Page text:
Thermal Diffusivity by Modified ac Calorimetry Using a Modulated Laser Beam Energy Source1

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Abstract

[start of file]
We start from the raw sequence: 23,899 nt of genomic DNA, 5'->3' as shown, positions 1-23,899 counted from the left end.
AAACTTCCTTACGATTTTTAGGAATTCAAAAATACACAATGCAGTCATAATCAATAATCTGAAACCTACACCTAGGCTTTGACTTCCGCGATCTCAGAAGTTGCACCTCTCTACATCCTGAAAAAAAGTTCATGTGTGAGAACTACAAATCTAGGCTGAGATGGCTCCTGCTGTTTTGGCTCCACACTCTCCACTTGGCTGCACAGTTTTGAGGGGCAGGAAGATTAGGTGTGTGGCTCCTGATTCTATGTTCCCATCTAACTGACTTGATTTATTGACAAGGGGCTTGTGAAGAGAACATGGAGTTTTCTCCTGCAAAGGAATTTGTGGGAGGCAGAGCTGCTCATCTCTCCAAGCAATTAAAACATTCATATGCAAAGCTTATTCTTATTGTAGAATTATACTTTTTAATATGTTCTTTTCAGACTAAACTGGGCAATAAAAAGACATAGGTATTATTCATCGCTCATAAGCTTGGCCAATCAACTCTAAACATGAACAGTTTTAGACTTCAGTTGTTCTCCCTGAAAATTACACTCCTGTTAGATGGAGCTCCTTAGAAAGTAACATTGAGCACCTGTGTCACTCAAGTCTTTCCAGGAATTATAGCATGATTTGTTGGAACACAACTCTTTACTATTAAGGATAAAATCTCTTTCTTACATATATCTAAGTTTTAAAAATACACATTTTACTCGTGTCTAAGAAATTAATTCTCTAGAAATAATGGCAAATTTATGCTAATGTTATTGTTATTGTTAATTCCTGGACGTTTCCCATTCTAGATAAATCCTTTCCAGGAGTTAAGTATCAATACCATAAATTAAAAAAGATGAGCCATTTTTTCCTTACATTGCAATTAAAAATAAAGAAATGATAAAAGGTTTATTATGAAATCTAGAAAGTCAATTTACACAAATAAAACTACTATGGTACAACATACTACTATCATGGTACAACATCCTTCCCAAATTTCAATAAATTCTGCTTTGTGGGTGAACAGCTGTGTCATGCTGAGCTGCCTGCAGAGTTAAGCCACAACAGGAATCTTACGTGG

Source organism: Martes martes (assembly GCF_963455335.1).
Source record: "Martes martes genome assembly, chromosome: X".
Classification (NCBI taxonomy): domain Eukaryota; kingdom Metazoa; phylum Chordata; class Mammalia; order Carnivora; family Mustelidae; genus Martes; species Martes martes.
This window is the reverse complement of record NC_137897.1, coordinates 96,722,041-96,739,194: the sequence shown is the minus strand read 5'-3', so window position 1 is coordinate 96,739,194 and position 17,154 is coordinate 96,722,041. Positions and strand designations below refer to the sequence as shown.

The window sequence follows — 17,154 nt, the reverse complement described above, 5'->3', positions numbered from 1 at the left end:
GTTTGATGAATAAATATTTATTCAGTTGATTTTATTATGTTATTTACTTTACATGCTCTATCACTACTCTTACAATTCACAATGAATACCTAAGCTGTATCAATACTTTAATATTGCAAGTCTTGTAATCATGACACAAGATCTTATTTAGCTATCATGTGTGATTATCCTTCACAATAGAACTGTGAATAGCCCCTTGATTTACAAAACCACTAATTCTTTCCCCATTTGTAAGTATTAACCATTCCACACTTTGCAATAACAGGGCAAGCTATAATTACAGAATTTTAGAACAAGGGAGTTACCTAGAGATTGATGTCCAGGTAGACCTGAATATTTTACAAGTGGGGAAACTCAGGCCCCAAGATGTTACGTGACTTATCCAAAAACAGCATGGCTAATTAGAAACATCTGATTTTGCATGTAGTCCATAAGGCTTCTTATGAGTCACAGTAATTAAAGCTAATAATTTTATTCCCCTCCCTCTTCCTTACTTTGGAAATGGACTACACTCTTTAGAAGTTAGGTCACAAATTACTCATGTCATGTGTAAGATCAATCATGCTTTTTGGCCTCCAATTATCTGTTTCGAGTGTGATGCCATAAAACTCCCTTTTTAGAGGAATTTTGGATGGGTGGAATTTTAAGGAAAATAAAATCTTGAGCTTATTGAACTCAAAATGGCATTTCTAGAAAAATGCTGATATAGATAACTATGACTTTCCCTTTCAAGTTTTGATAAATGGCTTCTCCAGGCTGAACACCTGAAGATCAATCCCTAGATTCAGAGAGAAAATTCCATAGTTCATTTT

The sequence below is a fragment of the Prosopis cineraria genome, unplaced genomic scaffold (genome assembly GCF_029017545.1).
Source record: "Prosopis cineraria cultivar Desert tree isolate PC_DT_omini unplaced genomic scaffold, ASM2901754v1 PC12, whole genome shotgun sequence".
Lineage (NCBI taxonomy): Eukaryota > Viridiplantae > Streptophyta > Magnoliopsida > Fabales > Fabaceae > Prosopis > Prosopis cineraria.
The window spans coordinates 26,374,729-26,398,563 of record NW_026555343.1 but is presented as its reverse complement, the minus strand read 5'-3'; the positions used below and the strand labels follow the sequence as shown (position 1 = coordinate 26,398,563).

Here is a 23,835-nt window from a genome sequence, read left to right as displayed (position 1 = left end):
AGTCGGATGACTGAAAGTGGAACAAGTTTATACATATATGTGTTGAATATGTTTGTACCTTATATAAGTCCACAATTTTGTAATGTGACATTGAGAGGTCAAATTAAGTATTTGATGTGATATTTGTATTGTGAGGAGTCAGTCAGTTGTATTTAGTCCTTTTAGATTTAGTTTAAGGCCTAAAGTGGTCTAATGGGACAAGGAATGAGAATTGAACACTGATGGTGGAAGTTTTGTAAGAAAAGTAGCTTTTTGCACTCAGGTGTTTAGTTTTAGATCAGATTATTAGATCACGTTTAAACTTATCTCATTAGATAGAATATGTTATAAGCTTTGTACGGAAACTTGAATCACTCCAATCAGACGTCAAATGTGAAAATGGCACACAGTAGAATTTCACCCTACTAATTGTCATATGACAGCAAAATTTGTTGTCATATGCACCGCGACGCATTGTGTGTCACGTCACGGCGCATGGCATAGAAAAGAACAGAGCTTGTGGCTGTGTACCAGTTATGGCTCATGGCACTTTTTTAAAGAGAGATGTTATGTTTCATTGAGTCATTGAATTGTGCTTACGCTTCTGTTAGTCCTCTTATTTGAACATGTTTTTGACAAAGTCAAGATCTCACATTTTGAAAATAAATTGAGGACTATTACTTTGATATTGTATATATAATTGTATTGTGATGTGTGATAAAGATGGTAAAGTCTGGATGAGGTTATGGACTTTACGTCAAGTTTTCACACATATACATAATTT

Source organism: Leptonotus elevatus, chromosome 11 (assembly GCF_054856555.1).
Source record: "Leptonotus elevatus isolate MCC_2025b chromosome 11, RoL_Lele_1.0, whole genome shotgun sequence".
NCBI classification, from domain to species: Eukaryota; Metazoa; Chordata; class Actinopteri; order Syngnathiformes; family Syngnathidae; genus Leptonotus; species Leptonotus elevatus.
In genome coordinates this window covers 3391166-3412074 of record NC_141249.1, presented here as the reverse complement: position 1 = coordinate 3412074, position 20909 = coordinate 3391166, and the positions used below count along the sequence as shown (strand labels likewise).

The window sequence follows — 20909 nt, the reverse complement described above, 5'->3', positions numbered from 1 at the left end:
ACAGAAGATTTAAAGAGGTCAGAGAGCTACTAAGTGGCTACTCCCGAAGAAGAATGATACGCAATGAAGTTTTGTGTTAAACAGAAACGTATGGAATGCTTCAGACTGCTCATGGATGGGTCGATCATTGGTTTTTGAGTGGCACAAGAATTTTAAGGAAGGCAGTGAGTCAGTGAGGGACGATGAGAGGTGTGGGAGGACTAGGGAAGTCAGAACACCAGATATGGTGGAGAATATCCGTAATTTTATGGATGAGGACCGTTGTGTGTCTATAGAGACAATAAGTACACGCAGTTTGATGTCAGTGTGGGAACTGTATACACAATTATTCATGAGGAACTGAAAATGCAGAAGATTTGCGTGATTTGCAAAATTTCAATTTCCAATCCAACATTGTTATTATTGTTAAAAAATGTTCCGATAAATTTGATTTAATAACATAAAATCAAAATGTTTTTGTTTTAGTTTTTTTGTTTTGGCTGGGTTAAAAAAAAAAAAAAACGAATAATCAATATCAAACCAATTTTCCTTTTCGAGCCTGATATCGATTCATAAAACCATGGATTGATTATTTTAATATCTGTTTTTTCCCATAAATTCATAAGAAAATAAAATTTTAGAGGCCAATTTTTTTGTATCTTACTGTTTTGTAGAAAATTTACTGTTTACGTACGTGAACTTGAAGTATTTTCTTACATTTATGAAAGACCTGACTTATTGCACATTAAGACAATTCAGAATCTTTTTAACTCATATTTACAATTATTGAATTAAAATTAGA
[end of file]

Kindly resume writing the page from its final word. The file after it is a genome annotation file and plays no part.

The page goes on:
Modified ac calorimetry, a variation of the Angstrom method, has been shown to be a precise tool for measuring the in-plane thermal diffusivity of thin films (thickness less than 300 μm) of a wide variety of materials and layered composites. The property is determined from an analysis of the decay curve of the ac temperature waves generated by irradiation of a specimen using uniform chopped light (at frequencies from 1 to 20 Hz) from a halogen lamp source. To address certain limiting factors, especially to improve the signal-to-noise ratio and to eliminate heat losses, an improved form of measurement instrument has been developed. It is based on the use of a modulated laser beam heating to provide a higher intensity energy source plus a special optical system to ensure that one-dimensional ac temperature wave propagation is obtained. Measurements can now be made using frequencies in the range of 0.01 to 10 Hz, i.e., 10 times lower than in the traditional method. The performance of the improved measurement instrument will be illustrated by results on various materials of known thermal properties such as nickel and stainless steel, proposed reference materials such as a glassy carbon and alumina, plus a comparison of results obtained on CVD diamond films used in an international round-robin series with those obtained by the traditional technique.

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